“We’re finding more cases of U.S. citizens who get swept up in these raids, and it indicates the basic lack of care the agency is taking,” Kanstroom says. “If they’re deporting U.S. citizens by mistake, it’s not a stretch to assume they’re making other mistakes as well.”

Richard Rocha, an ICE spokesman, describes Guzman’s case as “one of a kind.” He says that a “crucial fact about this case has been buried in the copy of many media reports: Mr. Guzman repeatedly told ICE officers, [U.S. Customs and Border Protection] officials and others that he was born in Mexico and signed a document agreeing to voluntarily return.”

The courts have also allowed immigration officials to conduct searches using a measure of racial profiling. But that, too, is coming under challenge.

In Twin Falls, Idaho, for example, immigration lawyers allege that CBP officers in 2007 approached shoppers at a warehouse grocery store, asking to see documentation. The business, WinCo Foods, is popular with the area’s Latino residents, and some say that in­dividuals were stopped without probable cause.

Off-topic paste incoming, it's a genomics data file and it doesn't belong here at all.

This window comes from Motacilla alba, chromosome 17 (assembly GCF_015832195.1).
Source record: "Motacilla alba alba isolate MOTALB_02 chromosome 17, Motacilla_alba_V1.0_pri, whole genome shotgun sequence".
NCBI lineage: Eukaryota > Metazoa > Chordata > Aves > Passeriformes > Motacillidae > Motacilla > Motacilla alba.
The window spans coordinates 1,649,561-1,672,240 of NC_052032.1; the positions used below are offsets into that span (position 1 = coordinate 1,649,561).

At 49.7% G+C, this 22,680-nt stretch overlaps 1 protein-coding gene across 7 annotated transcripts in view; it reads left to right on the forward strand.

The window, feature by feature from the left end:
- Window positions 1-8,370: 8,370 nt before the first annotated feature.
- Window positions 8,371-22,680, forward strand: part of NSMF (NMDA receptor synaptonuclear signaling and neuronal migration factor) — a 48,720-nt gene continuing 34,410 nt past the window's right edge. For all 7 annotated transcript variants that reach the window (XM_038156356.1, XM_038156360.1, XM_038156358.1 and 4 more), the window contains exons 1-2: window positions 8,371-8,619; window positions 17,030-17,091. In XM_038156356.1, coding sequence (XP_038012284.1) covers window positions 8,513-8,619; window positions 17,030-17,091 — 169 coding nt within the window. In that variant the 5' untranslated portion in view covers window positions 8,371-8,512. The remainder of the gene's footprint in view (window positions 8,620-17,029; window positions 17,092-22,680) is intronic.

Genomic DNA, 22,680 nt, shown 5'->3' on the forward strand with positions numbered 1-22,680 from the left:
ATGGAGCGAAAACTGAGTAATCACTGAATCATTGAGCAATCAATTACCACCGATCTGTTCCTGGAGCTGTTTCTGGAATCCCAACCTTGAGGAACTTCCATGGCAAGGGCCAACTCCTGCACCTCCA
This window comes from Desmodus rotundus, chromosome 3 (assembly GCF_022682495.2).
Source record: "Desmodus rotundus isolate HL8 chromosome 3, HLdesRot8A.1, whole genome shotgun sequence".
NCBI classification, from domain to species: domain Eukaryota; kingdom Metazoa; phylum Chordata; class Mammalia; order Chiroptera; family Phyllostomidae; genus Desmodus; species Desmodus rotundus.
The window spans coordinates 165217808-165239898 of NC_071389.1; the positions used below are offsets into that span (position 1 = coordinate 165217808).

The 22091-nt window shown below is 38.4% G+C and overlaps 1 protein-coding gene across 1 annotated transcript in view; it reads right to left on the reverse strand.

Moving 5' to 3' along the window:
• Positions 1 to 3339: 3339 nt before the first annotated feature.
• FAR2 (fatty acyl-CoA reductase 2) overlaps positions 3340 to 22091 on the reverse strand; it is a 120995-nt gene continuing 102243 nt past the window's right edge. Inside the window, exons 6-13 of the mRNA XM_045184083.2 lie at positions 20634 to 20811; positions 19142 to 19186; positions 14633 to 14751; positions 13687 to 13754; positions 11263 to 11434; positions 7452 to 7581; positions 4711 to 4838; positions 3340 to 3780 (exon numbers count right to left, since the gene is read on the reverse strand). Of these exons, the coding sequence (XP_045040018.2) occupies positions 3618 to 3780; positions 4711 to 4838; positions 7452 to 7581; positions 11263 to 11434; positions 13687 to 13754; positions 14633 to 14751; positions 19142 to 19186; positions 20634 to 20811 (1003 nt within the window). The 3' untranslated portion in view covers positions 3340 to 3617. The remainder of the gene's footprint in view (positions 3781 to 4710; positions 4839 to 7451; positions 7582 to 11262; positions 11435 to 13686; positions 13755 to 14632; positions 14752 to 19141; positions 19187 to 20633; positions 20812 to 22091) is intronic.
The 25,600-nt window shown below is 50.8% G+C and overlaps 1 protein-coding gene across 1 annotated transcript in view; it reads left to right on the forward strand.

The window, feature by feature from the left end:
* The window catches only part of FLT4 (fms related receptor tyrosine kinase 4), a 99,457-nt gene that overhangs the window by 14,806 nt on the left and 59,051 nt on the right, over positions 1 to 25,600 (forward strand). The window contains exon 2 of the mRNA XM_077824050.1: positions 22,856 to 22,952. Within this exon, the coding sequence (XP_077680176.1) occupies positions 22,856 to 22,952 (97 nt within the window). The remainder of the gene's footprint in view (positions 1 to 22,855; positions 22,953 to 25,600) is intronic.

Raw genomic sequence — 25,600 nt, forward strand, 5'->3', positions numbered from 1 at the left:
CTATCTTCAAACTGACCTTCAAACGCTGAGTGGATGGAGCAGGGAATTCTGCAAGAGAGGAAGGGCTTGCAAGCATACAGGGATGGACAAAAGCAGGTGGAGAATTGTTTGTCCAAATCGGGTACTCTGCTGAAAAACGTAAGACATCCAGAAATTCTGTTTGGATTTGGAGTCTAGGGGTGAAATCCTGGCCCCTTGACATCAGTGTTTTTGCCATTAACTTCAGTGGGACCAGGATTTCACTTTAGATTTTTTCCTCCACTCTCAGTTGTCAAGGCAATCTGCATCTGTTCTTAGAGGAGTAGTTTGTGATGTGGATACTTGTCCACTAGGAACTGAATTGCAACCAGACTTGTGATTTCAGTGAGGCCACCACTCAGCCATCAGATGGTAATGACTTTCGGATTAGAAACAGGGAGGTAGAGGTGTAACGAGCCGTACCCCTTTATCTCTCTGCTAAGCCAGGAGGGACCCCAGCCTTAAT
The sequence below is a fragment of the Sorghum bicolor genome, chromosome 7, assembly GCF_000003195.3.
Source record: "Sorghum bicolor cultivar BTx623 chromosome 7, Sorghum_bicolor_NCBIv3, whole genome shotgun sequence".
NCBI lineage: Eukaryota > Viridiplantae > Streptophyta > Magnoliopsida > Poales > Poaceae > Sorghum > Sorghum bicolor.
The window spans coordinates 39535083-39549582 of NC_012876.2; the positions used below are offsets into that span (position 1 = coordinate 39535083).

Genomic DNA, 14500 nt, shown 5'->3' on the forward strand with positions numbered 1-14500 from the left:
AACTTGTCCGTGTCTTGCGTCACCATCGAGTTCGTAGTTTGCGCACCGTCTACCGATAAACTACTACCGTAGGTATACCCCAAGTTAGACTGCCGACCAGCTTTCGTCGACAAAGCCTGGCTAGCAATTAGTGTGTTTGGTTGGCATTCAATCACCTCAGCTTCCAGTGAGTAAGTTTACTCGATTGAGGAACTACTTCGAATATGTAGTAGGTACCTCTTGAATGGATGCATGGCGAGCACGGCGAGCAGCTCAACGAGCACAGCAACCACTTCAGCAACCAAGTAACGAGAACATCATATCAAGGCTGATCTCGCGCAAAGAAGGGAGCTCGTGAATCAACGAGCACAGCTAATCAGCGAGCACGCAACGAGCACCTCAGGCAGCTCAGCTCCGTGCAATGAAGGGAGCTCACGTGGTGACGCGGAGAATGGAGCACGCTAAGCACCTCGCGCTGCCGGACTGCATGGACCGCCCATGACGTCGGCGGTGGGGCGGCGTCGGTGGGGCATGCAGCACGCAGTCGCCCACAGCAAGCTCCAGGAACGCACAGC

“It’s been bad. People are really affected by this last raid,” says Lisa Barini-Garcia, a partner with Twin Falls’ Roy, Nielson, Barini-Garcia & Platts. “We’re trying to get information out that the Constitution applies to everybody, not just citizens. I think people are confused about what their rights are, because they’re not citizens and they’re not here with the proper documentation.”


For more than three decades, racial profiling has been tolerated by the courts when it occurs near the U.S.-Mexico border. In 1975, the Supreme Court eased limitations on officers stopping cars near the border if the occupants appeared to be Mexican. “The likelihood that any given person of Mexican ancestry is an alien is high enough to make Mexican appearance a relevant factor,” the court said, ruling unanimously. U.S. v. Brignoni-Ponce, 422 U.S. 873.